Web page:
The second track “Black Umbrella” is a winding story that follows a small-town robbery and a bystander who tries to help only to fall under the weight of misconception and old, broken systems. “It’s a song about all the ways we fail to really see each other,” Tivel shares, “about poverty and desperation, race and power, history, opportunity, and otherness.”

While writing the album in 2019-20, Tivel found herself circling back again and again to this idea of otherness. “The deep division and ugly rhetoric being amplified–especially in the US–seeped into everything I wrote. I kept wanting to explore this feeling of being unseen, profoundly lonely and disconnected, and how it affects our perception of the world and our place in it,” she says. “Outsiders is an album about looking more deeply into ourselves and each other, really trying to see and examine the internal and external forces that keep us from connecting in real ways and the forces that draw us together.”

Throughout her work, Tivel has emphasized storytelling and this album is no exception, building on the strength of her ability to observe and reflect with a clear-eyed empathy. Inspired by authors from Steinbeck to Morrison, Didion to Dubus, she imbues her songs with attentive detail and a dreamlike quality that leaves the ordinary feeling both palpable and poetic. “Tivel’s characters are common but unforgettable,” NPR’s Ann Powers writes, “Her images linger, and become populated with the energy of the real.”

Outsiders was released by Mama Bird Recording Co. on August 19th, 2022.

Hundreds of thousands of miles away, the endless expanse of a dream / Pausing the burning of cities to say we are beautiful when we believe

Bright Arcana

Every song I have ever written has started as words. In most cases these words manifest as a free kind of prose before the faintest idea of a melody begins to take shape. More times than not, the writing never becomes a song, just a purging of my own insignificant episodes as I try and find my place in our shared human experience.

I started writing the songs for what would become this album in June of 2016. My wife and I were expecting our first child, and I was preparing to release my first album in 7 years, The Piasa Bird, that August. On a perfect, summer Sunday afternoon, as I returned home from getting press photographs taken for the upcoming release, I found my partner sitting upright on our living room couch in an almost trance-like stillness, taking calm, deliberate breaths. When I approached her she opened her eyes, and with an unforgettably troubled look said “something’s wrong.”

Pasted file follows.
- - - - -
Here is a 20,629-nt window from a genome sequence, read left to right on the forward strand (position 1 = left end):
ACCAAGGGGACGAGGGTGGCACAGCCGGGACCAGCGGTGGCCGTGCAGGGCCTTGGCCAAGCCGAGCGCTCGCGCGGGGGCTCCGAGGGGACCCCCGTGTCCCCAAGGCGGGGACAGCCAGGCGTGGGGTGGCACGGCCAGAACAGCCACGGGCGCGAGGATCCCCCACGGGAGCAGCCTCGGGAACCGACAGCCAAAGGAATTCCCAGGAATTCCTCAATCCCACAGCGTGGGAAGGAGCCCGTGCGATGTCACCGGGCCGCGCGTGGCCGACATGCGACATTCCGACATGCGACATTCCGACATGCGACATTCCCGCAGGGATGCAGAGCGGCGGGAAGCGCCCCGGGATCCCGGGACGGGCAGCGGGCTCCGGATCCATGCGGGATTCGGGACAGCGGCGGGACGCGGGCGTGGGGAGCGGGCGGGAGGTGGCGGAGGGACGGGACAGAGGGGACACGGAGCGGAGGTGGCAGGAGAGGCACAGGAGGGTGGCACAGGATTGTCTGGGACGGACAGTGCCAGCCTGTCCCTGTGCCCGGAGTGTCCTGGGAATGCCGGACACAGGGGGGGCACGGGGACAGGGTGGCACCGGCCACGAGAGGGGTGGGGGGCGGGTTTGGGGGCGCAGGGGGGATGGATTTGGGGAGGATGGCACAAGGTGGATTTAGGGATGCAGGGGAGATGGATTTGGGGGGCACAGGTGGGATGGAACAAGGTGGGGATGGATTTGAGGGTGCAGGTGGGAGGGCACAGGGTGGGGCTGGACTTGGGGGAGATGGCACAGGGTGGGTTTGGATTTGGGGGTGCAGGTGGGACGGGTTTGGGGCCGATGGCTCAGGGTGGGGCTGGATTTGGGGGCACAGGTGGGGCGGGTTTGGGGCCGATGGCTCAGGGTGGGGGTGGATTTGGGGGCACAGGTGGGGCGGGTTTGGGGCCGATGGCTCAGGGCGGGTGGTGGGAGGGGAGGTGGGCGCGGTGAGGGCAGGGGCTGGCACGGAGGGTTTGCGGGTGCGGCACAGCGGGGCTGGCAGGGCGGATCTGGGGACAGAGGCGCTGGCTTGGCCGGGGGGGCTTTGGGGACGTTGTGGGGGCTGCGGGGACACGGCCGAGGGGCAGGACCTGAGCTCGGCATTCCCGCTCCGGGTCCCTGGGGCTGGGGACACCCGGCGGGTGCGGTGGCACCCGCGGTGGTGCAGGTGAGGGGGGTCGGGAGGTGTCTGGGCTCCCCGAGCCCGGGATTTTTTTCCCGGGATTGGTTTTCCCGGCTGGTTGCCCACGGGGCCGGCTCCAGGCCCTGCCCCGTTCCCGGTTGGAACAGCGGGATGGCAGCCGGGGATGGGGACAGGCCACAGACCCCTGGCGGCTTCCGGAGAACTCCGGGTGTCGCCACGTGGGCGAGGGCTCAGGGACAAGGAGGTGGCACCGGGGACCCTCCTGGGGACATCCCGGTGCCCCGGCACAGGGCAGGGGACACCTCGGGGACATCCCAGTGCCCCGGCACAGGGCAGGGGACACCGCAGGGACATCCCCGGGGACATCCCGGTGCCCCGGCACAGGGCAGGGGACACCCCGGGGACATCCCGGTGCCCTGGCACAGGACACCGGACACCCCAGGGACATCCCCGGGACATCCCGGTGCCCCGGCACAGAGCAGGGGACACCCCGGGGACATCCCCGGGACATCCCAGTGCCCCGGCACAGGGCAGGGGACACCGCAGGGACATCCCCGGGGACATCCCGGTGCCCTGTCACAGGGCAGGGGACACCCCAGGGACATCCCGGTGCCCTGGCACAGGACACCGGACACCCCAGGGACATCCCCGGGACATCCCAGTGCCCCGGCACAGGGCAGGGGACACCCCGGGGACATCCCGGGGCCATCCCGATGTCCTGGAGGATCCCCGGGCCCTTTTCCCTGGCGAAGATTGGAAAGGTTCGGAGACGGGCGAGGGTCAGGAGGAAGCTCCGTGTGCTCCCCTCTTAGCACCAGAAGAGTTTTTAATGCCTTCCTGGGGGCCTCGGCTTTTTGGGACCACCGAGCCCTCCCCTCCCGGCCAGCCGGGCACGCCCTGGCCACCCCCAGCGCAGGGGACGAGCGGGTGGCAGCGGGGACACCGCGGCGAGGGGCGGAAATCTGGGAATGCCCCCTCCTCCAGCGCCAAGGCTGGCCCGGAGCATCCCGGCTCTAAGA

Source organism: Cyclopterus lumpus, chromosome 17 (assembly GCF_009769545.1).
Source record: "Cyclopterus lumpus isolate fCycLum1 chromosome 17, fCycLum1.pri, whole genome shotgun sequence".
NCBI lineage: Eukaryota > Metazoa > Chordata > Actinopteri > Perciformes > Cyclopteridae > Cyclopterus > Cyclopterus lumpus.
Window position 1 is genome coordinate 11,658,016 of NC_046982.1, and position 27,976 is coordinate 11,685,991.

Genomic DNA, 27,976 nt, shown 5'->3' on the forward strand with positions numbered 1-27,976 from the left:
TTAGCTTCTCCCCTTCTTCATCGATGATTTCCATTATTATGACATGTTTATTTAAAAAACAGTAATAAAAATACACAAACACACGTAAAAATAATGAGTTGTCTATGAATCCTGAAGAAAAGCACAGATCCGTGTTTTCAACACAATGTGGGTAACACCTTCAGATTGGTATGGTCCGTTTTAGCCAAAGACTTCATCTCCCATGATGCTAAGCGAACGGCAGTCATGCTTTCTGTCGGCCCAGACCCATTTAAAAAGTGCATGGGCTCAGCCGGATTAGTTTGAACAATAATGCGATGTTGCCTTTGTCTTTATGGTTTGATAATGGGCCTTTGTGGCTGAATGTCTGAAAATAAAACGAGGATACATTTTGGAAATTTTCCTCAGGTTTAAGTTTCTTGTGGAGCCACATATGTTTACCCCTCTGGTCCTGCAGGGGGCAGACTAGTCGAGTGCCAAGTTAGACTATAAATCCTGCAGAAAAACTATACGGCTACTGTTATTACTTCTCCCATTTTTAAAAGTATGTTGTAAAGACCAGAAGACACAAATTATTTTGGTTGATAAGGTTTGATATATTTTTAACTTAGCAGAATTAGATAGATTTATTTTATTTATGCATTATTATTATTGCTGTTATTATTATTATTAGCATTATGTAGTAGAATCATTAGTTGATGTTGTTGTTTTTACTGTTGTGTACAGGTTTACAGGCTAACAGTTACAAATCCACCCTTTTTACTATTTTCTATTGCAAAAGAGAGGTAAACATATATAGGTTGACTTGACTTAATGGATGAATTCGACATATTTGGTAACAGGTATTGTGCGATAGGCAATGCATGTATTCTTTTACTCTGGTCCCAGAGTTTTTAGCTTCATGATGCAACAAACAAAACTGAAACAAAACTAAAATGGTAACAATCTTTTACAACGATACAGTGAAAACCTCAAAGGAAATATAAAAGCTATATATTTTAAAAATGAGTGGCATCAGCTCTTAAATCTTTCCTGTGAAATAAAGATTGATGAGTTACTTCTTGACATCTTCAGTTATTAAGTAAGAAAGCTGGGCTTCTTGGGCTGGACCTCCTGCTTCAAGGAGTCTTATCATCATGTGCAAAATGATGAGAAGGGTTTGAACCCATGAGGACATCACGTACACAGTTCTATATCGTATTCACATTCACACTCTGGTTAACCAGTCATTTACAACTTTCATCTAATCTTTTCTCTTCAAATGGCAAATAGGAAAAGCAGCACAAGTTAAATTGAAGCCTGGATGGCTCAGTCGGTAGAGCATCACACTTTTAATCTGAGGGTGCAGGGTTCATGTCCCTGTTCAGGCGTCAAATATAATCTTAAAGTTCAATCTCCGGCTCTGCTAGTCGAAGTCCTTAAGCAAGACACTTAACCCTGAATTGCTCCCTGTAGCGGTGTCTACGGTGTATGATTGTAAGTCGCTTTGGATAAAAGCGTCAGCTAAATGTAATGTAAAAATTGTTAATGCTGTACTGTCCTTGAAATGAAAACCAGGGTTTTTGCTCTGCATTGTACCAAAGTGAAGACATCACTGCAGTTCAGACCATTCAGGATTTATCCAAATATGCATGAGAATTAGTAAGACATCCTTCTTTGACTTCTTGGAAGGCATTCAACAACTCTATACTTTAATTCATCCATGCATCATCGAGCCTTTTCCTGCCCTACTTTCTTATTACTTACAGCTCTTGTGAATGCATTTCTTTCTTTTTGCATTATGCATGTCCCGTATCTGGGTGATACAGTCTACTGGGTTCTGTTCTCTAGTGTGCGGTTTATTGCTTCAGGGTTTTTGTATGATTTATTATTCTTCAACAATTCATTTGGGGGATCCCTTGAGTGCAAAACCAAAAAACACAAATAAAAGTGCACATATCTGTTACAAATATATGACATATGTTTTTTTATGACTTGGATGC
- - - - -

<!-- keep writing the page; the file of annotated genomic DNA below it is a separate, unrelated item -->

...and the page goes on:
When she was in the hospital and there was still hope that I would soon meet our child, I began to write, in many ways to him, about things he might expect living in a complicated, beautiful, and harrowing world. I wrote about my excitement, and my fear, for the rapturous joy and the woeful suffering that comes with living a life.

After 4 days in the hospital, my wife gave birth to a boy that left the world as he came into it. This experience was unexpected, devastating, and we were not prepared.

The days and weeks after his death were the hardest of my life. I began to have severe panic attacks and fell into a deeper depression than I’d ever experienced, though both had been a constant shadow over my teenage years and adulthood. I ended up in the hospital on more than one occasion, and my wife, who was mourning a loss far greater than my own, was then set to the maddening task of having to look after me before she herself had time to heal. Somehow, I continued to write, not out of desire or the pursuance of creativity, but out of sheer necessity. It became a survival instinct. I navigated through the darker corners of myself that were previously off limits for fear of not finding my way back. I began to ask and explore the absurdly impossible questions we all have about existence, life, death, beauty, sorrow, love, desolation, and whatever meaning there is to be found in any of it.

What came of all of this was a great many pages of rambling nonsense, and a handful of songs that would be the catalyst not just for healing, but also a greater sense of self discovery. When I began, I thought I was writing for, or to, the baby. When I was in the throes of it all, I thought that I was writing for my own therapy, survival, and a search for my own truths. Once the record was finished, I was able to look at them all collectively in a way that I couldn’t before. While there is no doubt in my mind that I did it as a way to communicate with a child I would never know, and while it remains absolutely, and necessarily self serving, it is clear now that all of it is an expression of love, awe, and reverence for my partner, a monument to the experience we shared, and the unshakeable bond born of it.

This is anything but a sad record. It is visceral, and perhaps cuts a little deep, but there is no sadness or sorrow when I hear, play, or think about these songs. It is a hopeful record with love as its point of conception, and my hope is that it finds a way to touch on the most human emotions and experiences we all have.